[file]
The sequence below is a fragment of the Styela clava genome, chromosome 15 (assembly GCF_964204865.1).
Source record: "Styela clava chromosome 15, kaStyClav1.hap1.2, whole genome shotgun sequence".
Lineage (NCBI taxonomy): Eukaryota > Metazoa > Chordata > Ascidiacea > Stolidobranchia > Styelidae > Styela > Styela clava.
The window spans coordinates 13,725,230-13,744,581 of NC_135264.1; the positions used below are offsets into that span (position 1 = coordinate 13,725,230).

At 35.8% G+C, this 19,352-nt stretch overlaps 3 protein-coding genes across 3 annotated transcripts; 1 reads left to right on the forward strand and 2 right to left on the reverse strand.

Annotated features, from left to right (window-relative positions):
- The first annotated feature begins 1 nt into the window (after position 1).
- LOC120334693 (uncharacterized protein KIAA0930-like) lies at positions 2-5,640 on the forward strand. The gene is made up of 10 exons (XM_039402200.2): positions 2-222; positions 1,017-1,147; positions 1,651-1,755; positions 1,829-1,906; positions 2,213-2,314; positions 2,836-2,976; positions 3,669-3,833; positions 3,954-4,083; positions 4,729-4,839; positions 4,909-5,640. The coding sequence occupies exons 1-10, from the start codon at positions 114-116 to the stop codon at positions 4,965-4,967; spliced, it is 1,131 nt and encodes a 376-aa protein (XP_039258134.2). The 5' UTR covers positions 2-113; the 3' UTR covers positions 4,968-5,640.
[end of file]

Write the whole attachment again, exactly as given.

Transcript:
The sequence below is a fragment of the Styela clava genome, chromosome 15 (assembly GCF_964204865.1).
Source record: "Styela clava chromosome 15, kaStyClav1.hap1.2, whole genome shotgun sequence".
Lineage (NCBI taxonomy): Eukaryota > Metazoa > Chordata > Ascidiacea > Stolidobranchia > Styelidae > Styela > Styela clava.
The window spans coordinates 13,725,230-13,744,581 of NC_135264.1; the positions used below are offsets into that span (position 1 = coordinate 13,725,230).

At 35.8% G+C, this 19,352-nt stretch overlaps 3 protein-coding genes across 3 annotated transcripts; 1 reads left to right on the forward strand and 2 right to left on the reverse strand.

Annotated features, from left to right (window-relative positions):
- The first annotated feature begins 1 nt into the window (after position 1).
- LOC120334693 (uncharacterized protein KIAA0930-like) lies at positions 2-5,640 on the forward strand. The gene is made up of 10 exons (XM_039402200.2): positions 2-222; positions 1,017-1,147; positions 1,651-1,755; positions 1,829-1,906; positions 2,213-2,314; positions 2,836-2,976; positions 3,669-3,833; positions 3,954-4,083; positions 4,729-4,839; positions 4,909-5,640. The coding sequence occupies exons 1-10, from the start codon at positions 114-116 to the stop codon at positions 4,965-4,967; spliced, it is 1,131 nt and encodes a 376-aa protein (XP_039258134.2). The 5' UTR covers positions 2-113; the 3' UTR covers positions 4,968-5,640.